In addition to the Wellmarsh development, the group is undergoing a reconfiguration programme at the port of Sheerness and investing in existing facilities such as new mobile harbour cranes, grain stores, warehousing and infrastructure improvements.

“With construction booming in the South East and London, and Sheerness ideally placed to supply the nation’s capital, the port is continually investing to improve our customer experience and provide strategic access to key markets for some of the biggest players in the industry,” said Mayor.

The group is also seeing a continual increase in volumes at Liverpool, boosted by a thriving construction sector in the North West and Midlands.

Enquiries continue to come into Shoreham Port at a steady rate said Beth Evans-Gay, commercial and operations director and it will continue to make long-term investments to manage and develop the port for stakeholders and customers.

“We have seen an increase in timber products passing through the port in recent years and this can be seen in our throughput figures, particularly over the last five years” she said.

“We are pleased that enquiries are still coming into the port at a steady rate and we are always looking to increase throughput.”

The Port of Grangemouth has experienced a steady increase in timber imports, as well as an increase in woodchip and log imports, due to a growing demand from panel product manufacturers and biomass-fired power plants.


All ports are confident of a bright future, despite Brexit looming on the horizon, and they are continuing to invest in their facilities to streamline services and ensure that enough timber is imported to meet demand.

“Handling of timber products is very important to Forth Ports and we are keen to work with our customers to ensure their supply chain is as streamlined and efficient as possible,” said Wallace.

“We have the facilities and space across the group to handle more timber products and our strategy is to invest in supply chain solutions for our customers.”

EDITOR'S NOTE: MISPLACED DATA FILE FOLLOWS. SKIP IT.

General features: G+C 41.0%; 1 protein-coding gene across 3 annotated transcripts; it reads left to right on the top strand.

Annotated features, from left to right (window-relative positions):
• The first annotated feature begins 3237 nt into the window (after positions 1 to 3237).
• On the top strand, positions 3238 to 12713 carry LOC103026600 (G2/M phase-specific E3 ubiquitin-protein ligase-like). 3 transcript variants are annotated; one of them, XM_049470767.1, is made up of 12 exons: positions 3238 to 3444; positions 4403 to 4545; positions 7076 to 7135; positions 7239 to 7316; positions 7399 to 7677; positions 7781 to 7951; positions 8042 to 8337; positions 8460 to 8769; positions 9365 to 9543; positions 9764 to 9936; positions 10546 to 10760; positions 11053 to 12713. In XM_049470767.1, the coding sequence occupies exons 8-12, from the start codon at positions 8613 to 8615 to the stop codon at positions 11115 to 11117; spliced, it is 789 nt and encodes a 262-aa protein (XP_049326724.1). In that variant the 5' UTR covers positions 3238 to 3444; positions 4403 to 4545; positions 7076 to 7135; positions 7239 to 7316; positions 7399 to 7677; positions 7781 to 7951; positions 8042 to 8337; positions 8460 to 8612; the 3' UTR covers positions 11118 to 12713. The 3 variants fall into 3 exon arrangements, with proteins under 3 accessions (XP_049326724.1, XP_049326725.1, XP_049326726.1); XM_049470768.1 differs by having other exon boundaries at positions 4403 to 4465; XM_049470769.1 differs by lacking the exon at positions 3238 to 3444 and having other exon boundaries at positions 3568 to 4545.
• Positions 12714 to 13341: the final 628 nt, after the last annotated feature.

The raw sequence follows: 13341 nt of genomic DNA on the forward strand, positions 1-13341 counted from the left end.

Forth Ports has discussed Brexit with customers and the relevant authorities, said Wallace to ensure that plans are in place to minimise disruption to supply chains and volumes.

While there is obviously some uncertainty over the effect that the UK’s exit from the European Union will have on trade, Evans-Gay, believes that the impact on services at Shoreham Port will be minimal.

“We are confident that due to the excellent service we offer at Shoreham Port, there will be very little impact,” she said. “Feedback from customers has been positive and overall they are very confident that little will change, although there is still some uncertainty, as would be expected with such a substantial change.”

For ABP, Brexit has provided an opportunity for growth, as many companies look to find alternative routes to ports such as Dover.

“The Port of Immingham is already the biggest port in the country by tonnage, but signs are indicating that we have the potential to grow significantly in the coming years,” said Boyle.

“A shift in trade volumes has been noticed, with cargoes originally destined for ports such as Dover, moving increasingly north as trade partners look at alternatives to mitigate any difficulties the more traditional routes may experience in future.

“We know also that for many customers they can see the logic that it is quicker, cheaper and better for the environment to ship directly from the continent to the Humber Ports and then to access regional distribution centres in the North and the Midlands than for lorries to arrive in the UK in ports in the South East of England and then drive up through our already congested roads to reach their final destinations.”

Main picture – The Finland Terminal at ABP’s Humber ports